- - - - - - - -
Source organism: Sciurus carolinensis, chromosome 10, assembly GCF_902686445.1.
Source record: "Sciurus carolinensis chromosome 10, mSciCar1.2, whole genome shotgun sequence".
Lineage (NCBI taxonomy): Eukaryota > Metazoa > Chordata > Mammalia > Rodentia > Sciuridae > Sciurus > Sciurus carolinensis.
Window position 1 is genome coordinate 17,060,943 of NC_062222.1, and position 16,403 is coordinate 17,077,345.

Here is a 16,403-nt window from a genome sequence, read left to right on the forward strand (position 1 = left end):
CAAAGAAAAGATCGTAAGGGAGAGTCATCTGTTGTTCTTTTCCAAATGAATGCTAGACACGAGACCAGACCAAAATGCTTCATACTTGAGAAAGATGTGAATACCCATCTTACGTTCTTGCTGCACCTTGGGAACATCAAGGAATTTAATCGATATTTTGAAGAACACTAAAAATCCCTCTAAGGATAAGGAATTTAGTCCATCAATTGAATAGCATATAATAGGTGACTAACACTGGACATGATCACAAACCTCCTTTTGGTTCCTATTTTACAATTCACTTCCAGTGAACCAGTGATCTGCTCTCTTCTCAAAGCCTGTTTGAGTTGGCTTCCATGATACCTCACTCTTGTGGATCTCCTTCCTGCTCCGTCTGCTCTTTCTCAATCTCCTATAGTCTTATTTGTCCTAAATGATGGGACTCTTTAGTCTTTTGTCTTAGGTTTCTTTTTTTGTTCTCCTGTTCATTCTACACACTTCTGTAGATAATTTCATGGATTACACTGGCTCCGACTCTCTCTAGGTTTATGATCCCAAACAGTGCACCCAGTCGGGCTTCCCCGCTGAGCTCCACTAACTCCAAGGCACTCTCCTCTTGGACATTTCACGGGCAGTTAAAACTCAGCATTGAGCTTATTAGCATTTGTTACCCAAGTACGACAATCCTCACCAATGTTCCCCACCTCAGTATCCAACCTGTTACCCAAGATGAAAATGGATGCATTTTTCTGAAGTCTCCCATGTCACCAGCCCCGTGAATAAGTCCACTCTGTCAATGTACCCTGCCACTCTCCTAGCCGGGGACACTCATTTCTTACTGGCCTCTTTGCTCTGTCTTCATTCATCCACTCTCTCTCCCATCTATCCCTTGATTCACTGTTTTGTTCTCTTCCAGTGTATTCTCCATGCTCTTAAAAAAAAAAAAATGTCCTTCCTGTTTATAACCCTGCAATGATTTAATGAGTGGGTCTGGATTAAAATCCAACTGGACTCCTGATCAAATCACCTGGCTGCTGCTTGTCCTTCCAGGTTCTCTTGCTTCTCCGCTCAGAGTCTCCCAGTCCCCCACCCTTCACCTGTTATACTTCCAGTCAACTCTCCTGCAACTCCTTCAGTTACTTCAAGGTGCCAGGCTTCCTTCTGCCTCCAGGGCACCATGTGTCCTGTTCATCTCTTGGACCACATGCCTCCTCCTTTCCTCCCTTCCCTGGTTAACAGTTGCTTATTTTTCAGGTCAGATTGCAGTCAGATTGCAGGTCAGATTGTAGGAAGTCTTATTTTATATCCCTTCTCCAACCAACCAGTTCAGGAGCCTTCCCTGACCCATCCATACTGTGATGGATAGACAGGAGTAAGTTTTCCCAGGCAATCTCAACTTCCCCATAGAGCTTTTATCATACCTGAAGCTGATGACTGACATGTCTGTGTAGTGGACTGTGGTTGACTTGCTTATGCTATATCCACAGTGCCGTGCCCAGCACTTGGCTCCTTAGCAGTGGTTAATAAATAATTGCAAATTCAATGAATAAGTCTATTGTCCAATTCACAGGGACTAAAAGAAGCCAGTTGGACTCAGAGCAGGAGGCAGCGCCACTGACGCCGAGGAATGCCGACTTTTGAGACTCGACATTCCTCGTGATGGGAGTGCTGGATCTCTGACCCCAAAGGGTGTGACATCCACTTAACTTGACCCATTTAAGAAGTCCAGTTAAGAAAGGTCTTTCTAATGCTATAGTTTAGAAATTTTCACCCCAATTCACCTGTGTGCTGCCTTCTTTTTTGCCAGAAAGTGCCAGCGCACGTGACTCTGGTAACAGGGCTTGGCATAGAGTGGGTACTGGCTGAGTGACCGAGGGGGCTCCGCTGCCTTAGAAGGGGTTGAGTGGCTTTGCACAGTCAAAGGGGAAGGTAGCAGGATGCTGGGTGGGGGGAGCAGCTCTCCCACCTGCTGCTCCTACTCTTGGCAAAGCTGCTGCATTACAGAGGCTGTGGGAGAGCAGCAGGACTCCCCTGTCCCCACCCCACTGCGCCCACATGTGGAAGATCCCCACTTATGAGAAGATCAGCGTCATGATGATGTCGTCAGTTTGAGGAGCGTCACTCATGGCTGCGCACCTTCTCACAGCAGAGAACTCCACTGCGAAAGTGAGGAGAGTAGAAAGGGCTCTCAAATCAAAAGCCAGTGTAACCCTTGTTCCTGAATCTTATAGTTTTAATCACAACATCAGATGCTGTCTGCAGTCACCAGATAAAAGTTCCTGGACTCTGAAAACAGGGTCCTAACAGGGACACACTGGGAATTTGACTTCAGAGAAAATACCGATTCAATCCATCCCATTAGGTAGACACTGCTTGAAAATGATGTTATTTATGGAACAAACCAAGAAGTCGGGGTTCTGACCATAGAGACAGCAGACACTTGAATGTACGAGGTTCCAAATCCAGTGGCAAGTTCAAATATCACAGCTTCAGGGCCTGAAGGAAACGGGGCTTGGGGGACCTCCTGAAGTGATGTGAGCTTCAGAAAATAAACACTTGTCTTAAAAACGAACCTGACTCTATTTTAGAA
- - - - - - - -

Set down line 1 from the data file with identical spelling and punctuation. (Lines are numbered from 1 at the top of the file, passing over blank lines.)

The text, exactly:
Source organism: Sciurus carolinensis, chromosome 10, assembly GCF_902686445.1.